Although I can’t share the details of the change here, it was a family event that we had instigated, thinking that it was the right thing to do (uninformed certainty).  No sooner had we initiated it, than I literally felt like I had gone cold with shock (informed doubt!).  We persevered for a while, but eventually realised that the solution was not going to be as easy as we had thought, and that we had to start exploring other options (realistic concern).  Eventually we did find a way forward and are in a much better place (emotionally and intellectually!) now (informed certainty).

3.  Add some sensory detail – and try some metaphors

I learnt, in my NLP Practitioner training, about the wide range of words we can use when we talk to bring our own experiences alive, and to communicate more effectively with others.  We use some of these words automatically when we speak, and often neglect the wide array available to us.

So if we deliberately think about appealing to all of our senses, the results would be something like this:

  1. For visual language use: see, look, picture, blue, yellow, light, bright, dark, transparent etc.
  2. For auditory language use: hear, sound, loud, quiet, clank, click, tinkle, shrill etc.
  3. For kinesthetic language use: touch, feel, damp, dry, wet, sharp, hot, cold etc.
  4. For auditory digital (inner dialogue, or self-talk – this is more language based) use: understand, think, explain, process etc.

In fact, in our NLP course, we also used the power of metaphors as an aid to communication: telling a story that does not even have to directly mention the principle or method that you are trying to get across.  People draw their own inferences from the story – and the fact that they have to ‘work it out’ can make the final message even more powerful.

It can take a little courage to trust your audience to make the right inferences, and I generally err on the side of telling them – as with the ‘urban myth’ I use for explaining the importance of finding root causes to address sources of waste in Lean and Six Sigma and process improvement!

when and how will you try out stories at work?

As McGee suggests in his article, and as my own experiences show, it takes some courage to have a go with story-telling, to share perhaps personal stories, and to embellish the stories with sensory detail.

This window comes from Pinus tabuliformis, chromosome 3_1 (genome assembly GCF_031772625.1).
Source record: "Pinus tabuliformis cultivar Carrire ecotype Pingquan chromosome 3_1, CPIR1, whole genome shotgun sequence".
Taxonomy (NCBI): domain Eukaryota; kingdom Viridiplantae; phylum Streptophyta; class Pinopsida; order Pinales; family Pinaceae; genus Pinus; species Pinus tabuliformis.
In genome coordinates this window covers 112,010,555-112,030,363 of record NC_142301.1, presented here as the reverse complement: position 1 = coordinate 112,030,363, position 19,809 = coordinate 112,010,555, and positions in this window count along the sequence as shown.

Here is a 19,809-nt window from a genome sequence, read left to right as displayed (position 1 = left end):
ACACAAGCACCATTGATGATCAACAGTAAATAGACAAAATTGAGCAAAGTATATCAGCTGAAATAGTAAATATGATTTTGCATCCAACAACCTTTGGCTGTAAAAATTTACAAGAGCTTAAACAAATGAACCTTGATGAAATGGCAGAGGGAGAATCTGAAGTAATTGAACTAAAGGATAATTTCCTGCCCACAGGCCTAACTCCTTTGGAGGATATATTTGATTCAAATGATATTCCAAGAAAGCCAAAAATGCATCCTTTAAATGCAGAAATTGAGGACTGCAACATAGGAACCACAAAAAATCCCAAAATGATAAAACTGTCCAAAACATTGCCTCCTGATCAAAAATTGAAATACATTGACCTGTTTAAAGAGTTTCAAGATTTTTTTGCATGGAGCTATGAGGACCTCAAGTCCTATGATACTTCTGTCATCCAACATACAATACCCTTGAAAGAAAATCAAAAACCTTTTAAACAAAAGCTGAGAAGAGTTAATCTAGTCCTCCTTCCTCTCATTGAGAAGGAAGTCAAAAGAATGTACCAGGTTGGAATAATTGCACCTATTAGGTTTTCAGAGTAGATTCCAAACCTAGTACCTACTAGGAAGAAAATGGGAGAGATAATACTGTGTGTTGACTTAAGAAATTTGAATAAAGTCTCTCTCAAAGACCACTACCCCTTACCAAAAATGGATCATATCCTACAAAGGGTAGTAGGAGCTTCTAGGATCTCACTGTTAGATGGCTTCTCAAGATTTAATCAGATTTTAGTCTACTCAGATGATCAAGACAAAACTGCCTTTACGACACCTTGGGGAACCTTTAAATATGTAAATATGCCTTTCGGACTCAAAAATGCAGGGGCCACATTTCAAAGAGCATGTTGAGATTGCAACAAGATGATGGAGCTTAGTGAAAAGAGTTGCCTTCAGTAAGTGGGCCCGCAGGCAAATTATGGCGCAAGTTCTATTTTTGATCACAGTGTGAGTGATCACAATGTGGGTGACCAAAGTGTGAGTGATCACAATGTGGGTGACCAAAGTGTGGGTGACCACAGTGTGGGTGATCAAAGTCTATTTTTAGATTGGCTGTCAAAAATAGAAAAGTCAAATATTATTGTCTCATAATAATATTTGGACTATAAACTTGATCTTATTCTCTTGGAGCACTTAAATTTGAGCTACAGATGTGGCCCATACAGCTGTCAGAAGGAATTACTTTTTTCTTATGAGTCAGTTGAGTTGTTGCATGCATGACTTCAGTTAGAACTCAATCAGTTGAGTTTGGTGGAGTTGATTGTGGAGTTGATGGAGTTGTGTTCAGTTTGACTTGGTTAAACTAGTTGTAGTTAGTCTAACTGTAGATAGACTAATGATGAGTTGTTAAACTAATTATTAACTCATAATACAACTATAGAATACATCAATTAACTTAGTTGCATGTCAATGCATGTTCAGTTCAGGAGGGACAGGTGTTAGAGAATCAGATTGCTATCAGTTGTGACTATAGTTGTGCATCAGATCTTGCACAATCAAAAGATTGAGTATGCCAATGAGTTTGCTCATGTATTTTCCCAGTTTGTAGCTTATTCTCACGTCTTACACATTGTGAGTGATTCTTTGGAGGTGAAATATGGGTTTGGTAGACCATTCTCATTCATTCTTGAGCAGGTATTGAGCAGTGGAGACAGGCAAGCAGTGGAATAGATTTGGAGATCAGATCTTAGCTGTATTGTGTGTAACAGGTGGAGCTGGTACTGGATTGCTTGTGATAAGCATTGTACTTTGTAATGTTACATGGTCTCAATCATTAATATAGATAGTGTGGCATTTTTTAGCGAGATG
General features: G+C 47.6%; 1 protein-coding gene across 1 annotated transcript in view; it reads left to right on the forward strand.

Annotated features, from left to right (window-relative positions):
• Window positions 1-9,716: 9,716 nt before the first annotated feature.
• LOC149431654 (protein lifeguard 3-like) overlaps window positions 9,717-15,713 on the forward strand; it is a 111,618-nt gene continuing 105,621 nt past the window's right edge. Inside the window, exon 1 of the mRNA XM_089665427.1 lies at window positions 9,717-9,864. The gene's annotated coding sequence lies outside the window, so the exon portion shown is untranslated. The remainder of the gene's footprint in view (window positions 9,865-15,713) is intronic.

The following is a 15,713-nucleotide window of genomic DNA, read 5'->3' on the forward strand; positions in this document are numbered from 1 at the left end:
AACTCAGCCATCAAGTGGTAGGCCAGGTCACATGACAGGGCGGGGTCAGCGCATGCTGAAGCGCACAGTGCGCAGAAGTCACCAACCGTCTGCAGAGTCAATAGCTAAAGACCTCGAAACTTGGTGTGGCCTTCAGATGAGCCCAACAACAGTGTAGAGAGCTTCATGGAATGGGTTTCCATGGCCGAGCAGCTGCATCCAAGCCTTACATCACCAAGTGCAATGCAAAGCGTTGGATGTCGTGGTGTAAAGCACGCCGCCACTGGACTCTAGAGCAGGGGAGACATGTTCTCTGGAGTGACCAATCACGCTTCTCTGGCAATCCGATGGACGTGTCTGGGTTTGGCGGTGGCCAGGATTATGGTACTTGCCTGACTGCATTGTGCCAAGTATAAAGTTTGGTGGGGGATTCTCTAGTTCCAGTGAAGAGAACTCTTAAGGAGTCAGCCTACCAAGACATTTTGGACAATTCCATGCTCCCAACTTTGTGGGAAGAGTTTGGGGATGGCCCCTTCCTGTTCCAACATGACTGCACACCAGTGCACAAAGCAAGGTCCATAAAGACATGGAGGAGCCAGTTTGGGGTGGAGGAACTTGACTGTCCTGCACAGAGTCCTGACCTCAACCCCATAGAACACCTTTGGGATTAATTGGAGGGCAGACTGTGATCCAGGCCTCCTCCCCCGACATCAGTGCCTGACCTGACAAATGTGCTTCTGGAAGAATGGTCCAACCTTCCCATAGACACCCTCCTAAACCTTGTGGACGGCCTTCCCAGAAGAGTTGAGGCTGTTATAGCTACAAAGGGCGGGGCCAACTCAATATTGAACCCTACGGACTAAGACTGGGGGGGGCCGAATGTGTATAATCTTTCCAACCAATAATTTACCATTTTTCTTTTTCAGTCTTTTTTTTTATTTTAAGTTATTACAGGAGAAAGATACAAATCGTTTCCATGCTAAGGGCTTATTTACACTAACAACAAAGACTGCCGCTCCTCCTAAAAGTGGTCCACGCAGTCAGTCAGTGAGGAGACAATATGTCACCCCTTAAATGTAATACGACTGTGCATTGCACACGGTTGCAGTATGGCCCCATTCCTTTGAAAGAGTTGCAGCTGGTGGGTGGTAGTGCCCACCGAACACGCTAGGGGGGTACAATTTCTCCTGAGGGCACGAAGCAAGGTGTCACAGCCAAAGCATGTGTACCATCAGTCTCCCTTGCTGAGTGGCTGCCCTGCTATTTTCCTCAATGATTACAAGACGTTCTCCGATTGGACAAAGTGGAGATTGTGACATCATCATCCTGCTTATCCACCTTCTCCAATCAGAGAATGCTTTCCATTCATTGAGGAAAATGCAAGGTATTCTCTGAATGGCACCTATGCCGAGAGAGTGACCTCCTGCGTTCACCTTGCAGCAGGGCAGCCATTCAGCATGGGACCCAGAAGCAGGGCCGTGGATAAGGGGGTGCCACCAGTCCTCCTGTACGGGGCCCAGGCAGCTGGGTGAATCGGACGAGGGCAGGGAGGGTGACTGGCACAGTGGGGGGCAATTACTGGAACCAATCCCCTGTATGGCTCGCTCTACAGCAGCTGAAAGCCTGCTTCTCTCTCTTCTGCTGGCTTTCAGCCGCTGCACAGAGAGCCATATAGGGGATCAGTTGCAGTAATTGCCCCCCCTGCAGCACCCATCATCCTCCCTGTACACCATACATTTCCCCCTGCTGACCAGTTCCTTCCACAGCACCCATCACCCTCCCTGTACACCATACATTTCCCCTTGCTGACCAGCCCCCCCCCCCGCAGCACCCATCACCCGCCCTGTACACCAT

Choose a situation to begin: a one-to-one conversation, a course or workshop, a presentation.

Develop a story that you are comfortable with.

Write a list of prompts to remind you of the key points.

Test it out on a friendly audience.    Rehearse.

Remember the very long tried and tested history we have of the effectiveness of stories.

ABOUT THE AUTHOR

Elisabeth Goodman is the Owner and Principal Consultant at RiverRhee Consulting., a consultancy that specialises in “creating exceptional managers and teams”, with a focus on the Life Sciences. (We support our clients through courses, workshops and personal one-to-one coaching.) Elisabeth founded RiverRhee Consulting in 2009, and prior to that had 25+ years’ experience in the Pharmaceutical Industry in line management and internal training and consultancy roles supporting Information Management and other business teams on a global basis.  

RiverRhee is a support supplier for One Nucleus and a CPD provider for CILIP (Chartered Institute for Library and Information Professionals).

Elisabeth is accredited in Change Management, in Lean Sigma, in Belbin Team Roles, MBTI (Myers Briggs Type Indicator) and is an NLP (NeuroLinguistic Programming) Practitioner. 

She is a member of CILIP and of APM (Association for Project Management) where she was a founding member of the Enabling Change SIG.